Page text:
Normal good

Example of a normal good: As income increases from B1 to B3, the outward movement of utility curve I dictates that the quantity of good X1 increases in tandem. Therefore, X1 is a normal good. Put another way, the positively sloped income consumption curve demonstrates that X1 is normal. The Engel curve of X1 would also be positively sloped.

In economics, a normal good is any good for which demand increases when income increases, i.e. with a positive income elasticity of demand.[1][2]

Analysis

A good is normal when the income elasticity of demand is greater than or equal to zero. In mathematical terms, good g is normal if and only if:

${\displaystyle \xi _{g}\geq 0,{\text{ where }}\xi _{x}={\frac {\Delta Q_{x}/Q_{x}}{\Delta Y/Y}}}$

In the above definition, Qx represents the quantity of good x demanded and Y represents the income of the given consumer being modeled. Intuitively, a good is normal if a change in the consumer's income causes the same direction change in the consumer's demand for good x.[3]

There are two types of normal goods: necessity goods and luxury goods. A normal good is classified as a necessity good when ξ < 1 (i.e. when an x% change in income causes a change in x less than x%), whereas a normal good is a luxury good when ξ > 1 (i.e. when an x% change in income causes a change in x greater than x%).[4] A good where ξ < 0 is an inferior good.

According to economic theory, there must be at least one normal good in any given bundle of goods (i.e. not all goods can be inferior). Economic theory assumes that a good provides always marginal utility (holding everything else equal). Therefore, if consumption of all goods decrease when income increases, the resulting consumption combination would fall short of the new budget constraint frontier.[3] This would violate the economic rationality assumption.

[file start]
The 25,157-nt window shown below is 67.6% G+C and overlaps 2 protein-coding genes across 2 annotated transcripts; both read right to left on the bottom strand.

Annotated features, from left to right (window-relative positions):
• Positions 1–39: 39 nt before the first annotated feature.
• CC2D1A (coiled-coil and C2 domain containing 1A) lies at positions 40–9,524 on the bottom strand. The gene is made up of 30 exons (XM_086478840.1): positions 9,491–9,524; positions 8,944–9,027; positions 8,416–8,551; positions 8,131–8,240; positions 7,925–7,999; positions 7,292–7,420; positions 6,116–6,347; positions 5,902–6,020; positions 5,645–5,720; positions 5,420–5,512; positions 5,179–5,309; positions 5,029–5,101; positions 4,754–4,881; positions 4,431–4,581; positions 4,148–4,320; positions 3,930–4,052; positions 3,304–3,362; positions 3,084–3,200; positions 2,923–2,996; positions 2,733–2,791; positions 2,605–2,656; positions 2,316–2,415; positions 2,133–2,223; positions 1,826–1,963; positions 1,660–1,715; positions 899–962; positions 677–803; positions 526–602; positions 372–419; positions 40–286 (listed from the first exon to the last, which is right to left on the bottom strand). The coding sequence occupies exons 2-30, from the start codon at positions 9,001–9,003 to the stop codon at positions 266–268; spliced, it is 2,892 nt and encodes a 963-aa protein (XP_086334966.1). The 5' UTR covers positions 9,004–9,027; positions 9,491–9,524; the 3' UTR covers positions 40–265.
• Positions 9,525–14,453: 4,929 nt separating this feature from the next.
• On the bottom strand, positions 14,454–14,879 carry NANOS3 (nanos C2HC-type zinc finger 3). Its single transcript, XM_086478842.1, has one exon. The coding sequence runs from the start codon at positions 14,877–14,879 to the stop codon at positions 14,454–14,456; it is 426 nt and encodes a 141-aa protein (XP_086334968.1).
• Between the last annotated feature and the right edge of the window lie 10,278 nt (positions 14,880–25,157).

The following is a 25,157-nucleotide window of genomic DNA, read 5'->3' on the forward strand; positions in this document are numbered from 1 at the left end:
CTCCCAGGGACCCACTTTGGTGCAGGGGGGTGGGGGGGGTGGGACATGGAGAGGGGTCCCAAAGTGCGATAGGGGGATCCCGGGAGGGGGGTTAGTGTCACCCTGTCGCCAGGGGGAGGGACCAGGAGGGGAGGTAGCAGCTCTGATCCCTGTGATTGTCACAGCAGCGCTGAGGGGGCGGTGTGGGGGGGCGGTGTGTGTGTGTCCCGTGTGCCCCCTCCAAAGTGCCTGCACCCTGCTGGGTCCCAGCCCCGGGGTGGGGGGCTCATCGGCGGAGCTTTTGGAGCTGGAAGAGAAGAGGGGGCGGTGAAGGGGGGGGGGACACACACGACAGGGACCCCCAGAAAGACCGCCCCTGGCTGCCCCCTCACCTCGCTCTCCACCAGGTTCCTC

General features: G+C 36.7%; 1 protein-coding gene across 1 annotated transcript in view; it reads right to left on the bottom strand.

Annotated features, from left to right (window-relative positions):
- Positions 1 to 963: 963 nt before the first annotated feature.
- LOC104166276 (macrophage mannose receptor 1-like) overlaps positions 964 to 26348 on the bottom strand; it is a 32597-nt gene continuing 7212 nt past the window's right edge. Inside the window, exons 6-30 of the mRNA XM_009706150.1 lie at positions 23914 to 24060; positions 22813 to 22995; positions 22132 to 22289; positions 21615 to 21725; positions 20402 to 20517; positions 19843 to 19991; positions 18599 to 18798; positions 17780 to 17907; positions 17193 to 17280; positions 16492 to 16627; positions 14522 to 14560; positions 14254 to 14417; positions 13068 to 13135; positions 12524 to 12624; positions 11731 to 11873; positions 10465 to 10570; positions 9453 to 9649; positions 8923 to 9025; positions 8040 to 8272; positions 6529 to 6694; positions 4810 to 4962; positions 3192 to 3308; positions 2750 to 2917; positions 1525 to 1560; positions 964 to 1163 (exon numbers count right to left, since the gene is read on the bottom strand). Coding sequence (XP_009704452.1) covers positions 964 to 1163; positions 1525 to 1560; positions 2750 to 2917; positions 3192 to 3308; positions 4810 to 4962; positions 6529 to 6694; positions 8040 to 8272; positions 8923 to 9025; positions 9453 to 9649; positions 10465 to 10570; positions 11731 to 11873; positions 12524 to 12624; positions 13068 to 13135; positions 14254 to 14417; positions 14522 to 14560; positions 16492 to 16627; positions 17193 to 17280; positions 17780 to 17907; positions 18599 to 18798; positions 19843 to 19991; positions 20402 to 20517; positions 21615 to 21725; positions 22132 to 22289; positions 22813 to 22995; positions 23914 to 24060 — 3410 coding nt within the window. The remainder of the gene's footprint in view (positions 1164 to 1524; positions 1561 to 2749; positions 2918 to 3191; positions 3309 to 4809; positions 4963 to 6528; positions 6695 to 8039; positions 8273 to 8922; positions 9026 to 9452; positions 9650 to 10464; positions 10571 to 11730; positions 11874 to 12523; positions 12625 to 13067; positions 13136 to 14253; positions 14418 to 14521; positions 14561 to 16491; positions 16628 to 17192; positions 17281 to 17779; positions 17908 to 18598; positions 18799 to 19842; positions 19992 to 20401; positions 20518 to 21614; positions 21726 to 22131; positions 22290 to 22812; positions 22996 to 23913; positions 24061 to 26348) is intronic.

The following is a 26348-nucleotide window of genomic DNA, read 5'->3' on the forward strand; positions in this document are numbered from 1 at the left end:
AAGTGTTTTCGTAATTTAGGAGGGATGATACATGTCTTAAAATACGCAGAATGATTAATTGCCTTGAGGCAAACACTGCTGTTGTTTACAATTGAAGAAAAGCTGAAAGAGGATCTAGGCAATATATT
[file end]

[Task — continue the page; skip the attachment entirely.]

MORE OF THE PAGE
When the price of a normal good is zero, the demand is infinite.

Examples

Examples of Normal vs. Inferior Goods
Category Normal Good Inferior Good
Food & Drink
Transportation
Other

A caveat to the table above is that not all goods are strictly normal or inferior across all income levels. For example, average used cars could have a positive income elasticity of demand at low income levels – extra income could be funneled into replacing public transportation with self-commuting. However, the income elasticity of demand of average used cars could turn negative at higher income levels, where the consumer may elect to purchase new and/or luxury cars instead.

Another potential caveat is brought up by "The Notion of Inferior Good in the Public Economy" by Professor Jurion of University of Liège (published 1978). Public goods such as online news are often considered inferior goods.[9] However, the conventional distinction between inferior and normal goods may be blurry for public goods. (At least, for goods that are non-rival enough that they are conventionally understood as "public goods.") Consumption of many public goods will decrease when a rational consumer's income rises, due to replacement by private goods, e.g. building a private garden to replace use of public parks. But when effective congestion costs to a consumer rises with the consumer's income, even a normal good with a low income elasticity of demand (independent of the congestion costs associated with the non-excludable nature of the good) will exhibit the same effect. This makes it difficult to distinguish inferior public goods from normal ones.[10]